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Donald Trump-A Man and His Money


In the annals of the business world, very few people have worked their plan in the eye of the public the way "The Donald" has. He has handled his business, as well as personal life, in front of the media.  It has been said that he likes publicity more than money itself. He loves it. Other than beautiful women, his only vice is his addiction to seeing his name in print or on television. It is a major reason for his success, as well as his problems.

A brief history of the man will give insight as to what makes him tick. Donald John Trump, born on June 14, 1946, in Queens, New York, the fourth of five children of Frederick C. and Mary M. Trump.

Donald’s parents sent him to the New York Military Academy at age 13, hoping the discipline of the school would channel his energy and assertiveness in a positive manner. Trump did well at the academy, both socially and academically and graduated in 1964. After attending New York Military Academy, he was accepted into and graduated from the Wharton School of Finance in 1968.

He began working alongside his father, a millionaire property developer in Queens, New York. The position was handling an apartment building his father had bought out of foreclosure in Cincinnati, Ohio. Donald had a ripening disregard for the non-affluent and it festered during this period. As would most, he disliked having to chase tenants down for rent on a monthly basis. He turned the property around and took it from nearly empty to full, but it wasn't his cup of tea.

His cup was fine china found in the finest addresses in Manhattan. In essence he had his fill of the boroughs and wanted to get into the limelight of the "Big Apple." His father, however, had taught him a great lesson: that of acquiring real estate with no money down. This would later become not only his greatest asset, but also the root of his downfall. 

Donald came back to New York in 1973 and set up the Trump Organization (which technically had no legal documentation at the time), and proceeded to build his empire. The following year he made his first two major acquisitions. After the demise of the Penn Central Railroad, he took options on two of their Hudson River sites. For no money down, he controlled parcels on 34th St. and 59th St., both on the Hudson River. Without any cash outlay, he convinced the City to finance the construction of what is now the Jacob Javits Convention Center. For his efforts, Trump received $800,000, but more important to him was the large amount of publicity he earned as a result.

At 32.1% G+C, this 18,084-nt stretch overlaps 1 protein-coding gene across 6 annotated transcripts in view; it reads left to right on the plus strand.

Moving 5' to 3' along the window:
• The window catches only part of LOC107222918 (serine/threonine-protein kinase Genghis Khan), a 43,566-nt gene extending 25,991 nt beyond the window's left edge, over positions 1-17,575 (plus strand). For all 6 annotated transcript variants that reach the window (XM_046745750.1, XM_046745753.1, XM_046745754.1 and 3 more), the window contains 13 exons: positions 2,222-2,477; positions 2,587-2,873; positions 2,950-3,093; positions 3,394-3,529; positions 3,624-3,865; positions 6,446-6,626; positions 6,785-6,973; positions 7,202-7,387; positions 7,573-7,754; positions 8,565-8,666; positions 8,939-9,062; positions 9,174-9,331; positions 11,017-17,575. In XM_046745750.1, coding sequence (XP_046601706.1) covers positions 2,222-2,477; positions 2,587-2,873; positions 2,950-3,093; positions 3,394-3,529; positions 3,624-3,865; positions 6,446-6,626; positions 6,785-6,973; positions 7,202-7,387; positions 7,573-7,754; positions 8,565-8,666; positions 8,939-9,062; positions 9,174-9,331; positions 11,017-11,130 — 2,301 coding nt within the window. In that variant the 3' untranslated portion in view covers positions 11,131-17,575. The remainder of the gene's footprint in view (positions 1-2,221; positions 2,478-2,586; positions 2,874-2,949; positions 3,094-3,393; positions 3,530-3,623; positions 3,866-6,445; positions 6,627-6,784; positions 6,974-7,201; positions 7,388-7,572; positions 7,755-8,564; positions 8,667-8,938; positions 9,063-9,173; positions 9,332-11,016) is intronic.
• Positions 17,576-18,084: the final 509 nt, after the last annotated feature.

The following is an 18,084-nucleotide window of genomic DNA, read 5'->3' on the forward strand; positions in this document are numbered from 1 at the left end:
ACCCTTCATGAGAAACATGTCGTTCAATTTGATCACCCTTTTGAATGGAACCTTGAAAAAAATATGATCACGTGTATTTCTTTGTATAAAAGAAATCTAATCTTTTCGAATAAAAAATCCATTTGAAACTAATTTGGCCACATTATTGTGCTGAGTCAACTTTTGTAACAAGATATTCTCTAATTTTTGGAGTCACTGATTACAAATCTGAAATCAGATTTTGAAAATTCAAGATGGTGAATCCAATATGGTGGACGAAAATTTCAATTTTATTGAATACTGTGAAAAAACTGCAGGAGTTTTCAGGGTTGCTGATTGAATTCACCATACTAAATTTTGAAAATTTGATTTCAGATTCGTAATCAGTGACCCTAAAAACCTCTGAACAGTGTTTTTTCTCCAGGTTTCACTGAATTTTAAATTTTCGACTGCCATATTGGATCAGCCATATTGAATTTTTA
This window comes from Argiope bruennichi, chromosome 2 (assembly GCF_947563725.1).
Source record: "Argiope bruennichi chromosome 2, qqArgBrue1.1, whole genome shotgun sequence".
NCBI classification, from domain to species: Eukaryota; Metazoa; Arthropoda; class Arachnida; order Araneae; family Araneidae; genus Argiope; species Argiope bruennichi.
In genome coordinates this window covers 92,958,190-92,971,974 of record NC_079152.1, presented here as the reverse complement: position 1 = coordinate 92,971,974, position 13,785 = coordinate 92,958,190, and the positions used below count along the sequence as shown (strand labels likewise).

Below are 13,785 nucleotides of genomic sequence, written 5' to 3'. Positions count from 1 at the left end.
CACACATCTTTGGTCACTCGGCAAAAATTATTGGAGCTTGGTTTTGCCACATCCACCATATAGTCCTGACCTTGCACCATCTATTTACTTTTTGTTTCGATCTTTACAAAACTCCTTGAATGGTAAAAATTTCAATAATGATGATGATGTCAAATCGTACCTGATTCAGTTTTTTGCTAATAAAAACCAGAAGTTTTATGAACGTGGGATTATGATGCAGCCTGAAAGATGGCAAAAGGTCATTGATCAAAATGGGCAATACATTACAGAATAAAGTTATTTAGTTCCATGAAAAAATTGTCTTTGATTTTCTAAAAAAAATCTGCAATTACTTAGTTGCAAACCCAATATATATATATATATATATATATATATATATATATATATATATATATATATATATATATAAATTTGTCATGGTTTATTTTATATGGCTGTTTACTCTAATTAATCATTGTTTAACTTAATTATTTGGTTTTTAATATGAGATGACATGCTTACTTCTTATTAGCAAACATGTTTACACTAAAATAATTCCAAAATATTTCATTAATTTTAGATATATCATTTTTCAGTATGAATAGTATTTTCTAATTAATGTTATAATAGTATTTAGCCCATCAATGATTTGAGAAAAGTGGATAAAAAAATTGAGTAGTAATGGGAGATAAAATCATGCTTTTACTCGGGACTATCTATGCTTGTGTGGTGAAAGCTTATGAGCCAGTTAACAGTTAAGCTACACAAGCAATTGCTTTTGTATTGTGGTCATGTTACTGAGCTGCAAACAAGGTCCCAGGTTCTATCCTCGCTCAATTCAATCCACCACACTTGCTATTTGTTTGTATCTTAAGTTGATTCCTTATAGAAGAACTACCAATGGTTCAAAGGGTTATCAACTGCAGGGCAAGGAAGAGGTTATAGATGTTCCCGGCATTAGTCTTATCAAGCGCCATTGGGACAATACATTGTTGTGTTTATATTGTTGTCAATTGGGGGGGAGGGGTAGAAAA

This was the stepping stone into the mainstream of New York real estate.  His next major project was the Grand Hyatt Hotel built directly above Grand Central Station.  Without his being an investor, and with the Equitable and a New York Bank financing the operation, Trump walked away with a forty-nine percent share of the 1,000+ room hotel.

Now he had arrived, and whenever he was involved in a project, major financial institutions were literally throwing money into it. Such was the case of Trump Tower, an upscale combined use facility occupying one of the best addresses in Manhattan. He managed to get it built under tax abatement for "moderate income housing." Anyone who has ever been in Trump Tower quickly realizes that this is not housing for anyone but the very wealthy. The point is he got it done and the press surrounding it was greater than any edifice in the New York skyline.

By now, the Trump name was magic and the press loved him. He was everywhere.  Even his toys were second to none. Khashoggi's yacht, the Plaza Hotel (a favorite of his - and why not?), Margo Vista (his estate in Palm Beach) and the Trump shuttle were just some of his conquests. The more he did, the more press he got the more press he got, the more he did.

Outside of his personal life, it appeared to all onlookers that he had the "Midas Touch." Then he did what he himself may have been highly critical of; he went to New Jersey. His initial foray into the "Garden State" was a joint venture with Holiday Inn to build the Trump Plaza in Atlantic City, once again using OPM (Other People's Money). The "Donald" liked the glitz of gambling in South Jersey as well as the players. He went head to head with Merv Griffin and his Resorts International. All the big boys were there. The only change was that he was spending his own money now and his perspective changed. He acquired the then unfinished Taj Mahal, and in his quest to make it the finest hotel casino in the world, overspent vastly, and in the end, ate up the profits from his other casinos and defaulted to his bondholders.

People finally began to look at his balance sheet, and found nothing but unserviceable debt which drained all of his cash flow. The vultures were soon beating a path to his door. In the early nineties, bankruptcies became reality. However, in each television or print interview, the common thread was that he was going to be back.

He emerged more focused than ever to make his gaming business a success and to make good on all his debts. Trump himself admitted in a recent interview that, “I've made every mistake possible in the gaming business." Many others have made the same mistakes and have not been able to stave off the wolves as he has. A major reason is that he never shunned the press. Even when they were not his ally, he always faced them, and tried to put the best possible spin on the situation.

"The Donald" is now back home in Manhattan, he has become an iconic figure.  He has made himself instantly recognizable. In summary, whether you love him or hate him, we all envy him and his glamorous, roller coaster lifestyle. Barring any unforeseen twists he will be around and bigger and better than ever.  Just a word of reminder, “There's no such thing as bad press."